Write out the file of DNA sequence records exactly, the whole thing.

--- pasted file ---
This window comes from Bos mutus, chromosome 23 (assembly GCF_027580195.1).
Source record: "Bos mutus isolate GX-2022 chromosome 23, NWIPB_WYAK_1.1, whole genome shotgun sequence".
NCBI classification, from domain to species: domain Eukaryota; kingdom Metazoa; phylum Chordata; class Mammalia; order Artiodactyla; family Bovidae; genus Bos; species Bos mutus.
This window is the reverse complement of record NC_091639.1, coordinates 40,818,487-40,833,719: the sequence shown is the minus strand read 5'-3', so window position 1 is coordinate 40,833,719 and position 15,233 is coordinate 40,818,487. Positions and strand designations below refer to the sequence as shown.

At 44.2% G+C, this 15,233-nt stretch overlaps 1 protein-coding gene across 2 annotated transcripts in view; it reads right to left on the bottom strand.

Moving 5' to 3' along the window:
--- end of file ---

This window comes from Bos mutus, chromosome 23 (assembly GCF_027580195.1).
Source record: "Bos mutus isolate GX-2022 chromosome 23, NWIPB_WYAK_1.1, whole genome shotgun sequence".
NCBI classification, from domain to species: domain Eukaryota; kingdom Metazoa; phylum Chordata; class Mammalia; order Artiodactyla; family Bovidae; genus Bos; species Bos mutus.
This window is the reverse complement of record NC_091639.1, coordinates 40,818,487-40,833,719: the sequence shown is the minus strand read 5'-3', so window position 1 is coordinate 40,833,719 and position 15,233 is coordinate 40,818,487. Positions and strand designations below refer to the sequence as shown.

At 44.2% G+C, this 15,233-nt stretch overlaps 1 protein-coding gene across 2 annotated transcripts in view; it reads right to left on the bottom strand.

Moving 5' to 3' along the window: